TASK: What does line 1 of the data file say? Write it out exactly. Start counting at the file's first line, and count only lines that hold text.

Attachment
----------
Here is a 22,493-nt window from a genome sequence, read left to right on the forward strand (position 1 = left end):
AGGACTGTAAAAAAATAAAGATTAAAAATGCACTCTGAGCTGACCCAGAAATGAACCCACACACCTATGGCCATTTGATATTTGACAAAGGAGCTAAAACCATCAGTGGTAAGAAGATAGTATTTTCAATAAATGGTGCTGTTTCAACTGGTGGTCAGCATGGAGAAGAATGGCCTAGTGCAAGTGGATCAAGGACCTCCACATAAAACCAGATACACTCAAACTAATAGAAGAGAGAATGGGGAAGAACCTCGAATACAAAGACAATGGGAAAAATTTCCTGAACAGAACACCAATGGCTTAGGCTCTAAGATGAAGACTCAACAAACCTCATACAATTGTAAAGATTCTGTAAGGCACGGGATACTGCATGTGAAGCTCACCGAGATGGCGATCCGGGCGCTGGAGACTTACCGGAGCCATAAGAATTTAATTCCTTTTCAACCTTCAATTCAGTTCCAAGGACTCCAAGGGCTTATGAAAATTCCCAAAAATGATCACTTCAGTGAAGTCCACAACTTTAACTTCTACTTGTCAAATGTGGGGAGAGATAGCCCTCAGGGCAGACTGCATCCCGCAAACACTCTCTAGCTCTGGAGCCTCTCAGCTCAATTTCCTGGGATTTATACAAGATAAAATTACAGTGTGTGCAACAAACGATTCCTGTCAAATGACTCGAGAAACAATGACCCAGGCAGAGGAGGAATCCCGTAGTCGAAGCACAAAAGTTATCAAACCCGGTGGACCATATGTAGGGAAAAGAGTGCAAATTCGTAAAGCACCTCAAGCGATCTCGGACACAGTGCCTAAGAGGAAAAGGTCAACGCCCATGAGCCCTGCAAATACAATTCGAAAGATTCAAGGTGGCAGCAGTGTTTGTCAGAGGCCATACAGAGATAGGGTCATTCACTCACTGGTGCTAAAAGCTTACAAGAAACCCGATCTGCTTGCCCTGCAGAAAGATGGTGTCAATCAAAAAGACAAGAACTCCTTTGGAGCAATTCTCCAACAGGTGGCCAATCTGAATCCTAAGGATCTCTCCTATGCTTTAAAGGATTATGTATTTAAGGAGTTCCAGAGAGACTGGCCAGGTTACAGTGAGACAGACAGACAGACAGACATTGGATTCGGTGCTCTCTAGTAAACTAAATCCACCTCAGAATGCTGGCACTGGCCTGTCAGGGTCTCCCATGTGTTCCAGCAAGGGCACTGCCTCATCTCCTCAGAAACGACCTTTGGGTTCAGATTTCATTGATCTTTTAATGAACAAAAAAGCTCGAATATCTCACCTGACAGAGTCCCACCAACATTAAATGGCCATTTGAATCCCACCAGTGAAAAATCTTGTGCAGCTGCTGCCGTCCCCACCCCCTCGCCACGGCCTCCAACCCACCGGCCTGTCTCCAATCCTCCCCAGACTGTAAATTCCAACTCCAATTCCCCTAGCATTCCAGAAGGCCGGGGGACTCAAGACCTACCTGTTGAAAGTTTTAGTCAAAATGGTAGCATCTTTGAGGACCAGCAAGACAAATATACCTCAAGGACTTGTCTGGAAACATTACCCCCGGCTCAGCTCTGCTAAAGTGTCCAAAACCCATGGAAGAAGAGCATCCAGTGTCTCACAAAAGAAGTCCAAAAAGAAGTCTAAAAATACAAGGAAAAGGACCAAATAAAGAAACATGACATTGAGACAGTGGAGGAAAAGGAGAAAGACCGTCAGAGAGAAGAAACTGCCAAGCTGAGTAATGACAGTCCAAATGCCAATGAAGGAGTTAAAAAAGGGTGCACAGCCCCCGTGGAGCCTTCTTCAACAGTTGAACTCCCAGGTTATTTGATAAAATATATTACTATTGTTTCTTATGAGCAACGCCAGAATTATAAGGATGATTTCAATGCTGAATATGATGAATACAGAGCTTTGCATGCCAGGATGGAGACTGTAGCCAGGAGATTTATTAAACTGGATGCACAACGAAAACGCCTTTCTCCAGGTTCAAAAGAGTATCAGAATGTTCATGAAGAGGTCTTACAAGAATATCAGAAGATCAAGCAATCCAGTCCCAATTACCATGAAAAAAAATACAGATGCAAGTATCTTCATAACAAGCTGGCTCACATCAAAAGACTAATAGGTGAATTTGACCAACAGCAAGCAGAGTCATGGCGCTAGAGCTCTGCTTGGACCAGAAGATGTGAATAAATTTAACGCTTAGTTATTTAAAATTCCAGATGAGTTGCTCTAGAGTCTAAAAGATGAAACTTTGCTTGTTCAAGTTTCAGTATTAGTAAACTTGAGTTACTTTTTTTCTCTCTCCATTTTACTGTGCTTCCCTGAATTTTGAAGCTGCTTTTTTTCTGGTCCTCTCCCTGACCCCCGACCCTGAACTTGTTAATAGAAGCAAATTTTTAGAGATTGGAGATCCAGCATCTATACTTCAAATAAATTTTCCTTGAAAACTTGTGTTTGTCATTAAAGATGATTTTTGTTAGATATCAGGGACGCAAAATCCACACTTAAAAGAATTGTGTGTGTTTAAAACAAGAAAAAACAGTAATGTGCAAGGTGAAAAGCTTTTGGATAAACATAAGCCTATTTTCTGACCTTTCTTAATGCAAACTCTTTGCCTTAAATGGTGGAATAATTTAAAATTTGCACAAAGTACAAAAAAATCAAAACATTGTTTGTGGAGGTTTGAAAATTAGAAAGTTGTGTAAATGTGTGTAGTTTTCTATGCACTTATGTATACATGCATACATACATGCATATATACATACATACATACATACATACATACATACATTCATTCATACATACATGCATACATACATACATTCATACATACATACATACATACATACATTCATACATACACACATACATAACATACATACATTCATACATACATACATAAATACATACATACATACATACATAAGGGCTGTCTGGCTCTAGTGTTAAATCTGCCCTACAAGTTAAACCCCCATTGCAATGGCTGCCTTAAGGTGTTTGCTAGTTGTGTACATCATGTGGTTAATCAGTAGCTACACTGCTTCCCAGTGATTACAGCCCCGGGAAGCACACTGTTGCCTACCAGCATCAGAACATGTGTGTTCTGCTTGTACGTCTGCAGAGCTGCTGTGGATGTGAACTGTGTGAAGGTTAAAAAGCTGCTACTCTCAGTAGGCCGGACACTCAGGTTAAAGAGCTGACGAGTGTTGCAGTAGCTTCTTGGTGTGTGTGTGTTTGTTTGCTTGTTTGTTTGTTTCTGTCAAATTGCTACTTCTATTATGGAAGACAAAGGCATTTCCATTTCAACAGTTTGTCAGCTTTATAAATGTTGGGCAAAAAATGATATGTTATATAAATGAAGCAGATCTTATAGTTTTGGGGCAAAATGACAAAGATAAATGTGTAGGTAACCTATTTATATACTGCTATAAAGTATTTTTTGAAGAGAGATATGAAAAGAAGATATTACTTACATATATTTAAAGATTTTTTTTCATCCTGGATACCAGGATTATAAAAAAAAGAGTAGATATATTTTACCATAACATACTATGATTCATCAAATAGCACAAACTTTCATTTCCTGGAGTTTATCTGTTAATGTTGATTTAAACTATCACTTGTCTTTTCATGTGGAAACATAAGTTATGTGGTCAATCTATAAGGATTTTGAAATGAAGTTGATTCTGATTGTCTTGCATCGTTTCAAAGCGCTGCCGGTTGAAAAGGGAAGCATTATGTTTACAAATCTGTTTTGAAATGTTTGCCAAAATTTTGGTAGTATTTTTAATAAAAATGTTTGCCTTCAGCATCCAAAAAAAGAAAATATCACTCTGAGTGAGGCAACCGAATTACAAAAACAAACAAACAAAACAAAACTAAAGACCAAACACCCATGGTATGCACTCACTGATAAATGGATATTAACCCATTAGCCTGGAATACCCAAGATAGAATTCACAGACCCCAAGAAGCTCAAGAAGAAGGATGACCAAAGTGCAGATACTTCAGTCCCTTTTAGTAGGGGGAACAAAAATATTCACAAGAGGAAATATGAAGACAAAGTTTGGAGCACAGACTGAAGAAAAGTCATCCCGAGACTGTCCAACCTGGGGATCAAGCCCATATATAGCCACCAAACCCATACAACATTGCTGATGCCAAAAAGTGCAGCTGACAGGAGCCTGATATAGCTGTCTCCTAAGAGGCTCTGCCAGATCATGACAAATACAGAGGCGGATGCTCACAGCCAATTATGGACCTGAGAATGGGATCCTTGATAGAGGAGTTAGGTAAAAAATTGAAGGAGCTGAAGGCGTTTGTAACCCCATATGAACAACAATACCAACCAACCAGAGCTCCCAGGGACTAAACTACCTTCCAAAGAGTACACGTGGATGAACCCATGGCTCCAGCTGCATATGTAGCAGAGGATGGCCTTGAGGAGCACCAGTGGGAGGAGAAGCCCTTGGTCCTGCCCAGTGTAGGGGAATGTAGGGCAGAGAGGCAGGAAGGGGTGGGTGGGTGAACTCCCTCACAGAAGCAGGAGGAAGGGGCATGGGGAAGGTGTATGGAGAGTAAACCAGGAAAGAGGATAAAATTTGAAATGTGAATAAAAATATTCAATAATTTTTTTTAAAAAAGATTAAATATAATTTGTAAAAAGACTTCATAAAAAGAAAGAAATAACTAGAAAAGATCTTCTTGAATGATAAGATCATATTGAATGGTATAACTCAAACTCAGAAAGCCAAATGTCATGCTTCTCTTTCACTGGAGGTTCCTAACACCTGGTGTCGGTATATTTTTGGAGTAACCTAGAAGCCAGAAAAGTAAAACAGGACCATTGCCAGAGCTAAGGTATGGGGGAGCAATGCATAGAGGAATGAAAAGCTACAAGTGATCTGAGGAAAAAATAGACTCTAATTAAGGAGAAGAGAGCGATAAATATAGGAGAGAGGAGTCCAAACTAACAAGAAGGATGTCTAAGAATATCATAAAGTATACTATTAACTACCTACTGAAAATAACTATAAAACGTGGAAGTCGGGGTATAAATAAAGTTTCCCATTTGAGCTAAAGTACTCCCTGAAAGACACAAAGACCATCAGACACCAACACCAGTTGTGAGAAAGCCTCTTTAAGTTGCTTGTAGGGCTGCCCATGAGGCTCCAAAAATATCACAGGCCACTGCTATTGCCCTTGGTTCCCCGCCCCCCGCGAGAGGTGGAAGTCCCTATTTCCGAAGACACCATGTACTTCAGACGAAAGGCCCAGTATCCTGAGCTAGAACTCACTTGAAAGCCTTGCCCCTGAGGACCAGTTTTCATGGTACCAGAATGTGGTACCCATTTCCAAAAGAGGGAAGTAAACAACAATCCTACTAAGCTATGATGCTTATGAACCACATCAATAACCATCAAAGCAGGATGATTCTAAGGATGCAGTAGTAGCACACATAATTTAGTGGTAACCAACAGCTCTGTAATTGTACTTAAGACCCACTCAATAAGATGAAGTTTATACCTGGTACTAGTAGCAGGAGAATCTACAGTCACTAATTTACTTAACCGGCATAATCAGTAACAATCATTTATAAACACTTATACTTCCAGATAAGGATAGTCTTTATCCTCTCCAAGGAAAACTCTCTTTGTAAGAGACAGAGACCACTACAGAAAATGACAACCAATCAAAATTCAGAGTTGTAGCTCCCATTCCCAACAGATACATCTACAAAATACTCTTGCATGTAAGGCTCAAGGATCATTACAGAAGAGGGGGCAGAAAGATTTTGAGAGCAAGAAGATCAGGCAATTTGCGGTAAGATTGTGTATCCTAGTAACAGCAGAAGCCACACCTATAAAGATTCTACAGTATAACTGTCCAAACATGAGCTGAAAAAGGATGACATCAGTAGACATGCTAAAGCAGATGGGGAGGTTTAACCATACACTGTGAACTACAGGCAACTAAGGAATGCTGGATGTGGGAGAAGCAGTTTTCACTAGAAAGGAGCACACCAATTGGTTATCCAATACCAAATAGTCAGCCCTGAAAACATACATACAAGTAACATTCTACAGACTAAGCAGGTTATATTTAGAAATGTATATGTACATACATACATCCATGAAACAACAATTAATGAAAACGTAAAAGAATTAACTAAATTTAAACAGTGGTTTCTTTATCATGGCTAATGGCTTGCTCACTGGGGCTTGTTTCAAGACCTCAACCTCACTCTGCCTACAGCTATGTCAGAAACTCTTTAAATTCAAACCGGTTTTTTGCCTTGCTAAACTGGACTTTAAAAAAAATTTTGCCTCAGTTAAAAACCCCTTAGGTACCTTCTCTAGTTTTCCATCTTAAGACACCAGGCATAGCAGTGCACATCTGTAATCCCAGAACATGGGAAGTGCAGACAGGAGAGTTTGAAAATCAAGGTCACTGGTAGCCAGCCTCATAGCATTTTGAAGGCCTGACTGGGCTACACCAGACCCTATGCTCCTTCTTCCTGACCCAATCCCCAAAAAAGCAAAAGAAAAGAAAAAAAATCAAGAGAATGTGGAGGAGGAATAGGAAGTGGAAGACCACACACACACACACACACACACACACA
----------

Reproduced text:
Here is a 22,493-nt window from a genome sequence, read left to right on the forward strand (position 1 = left end):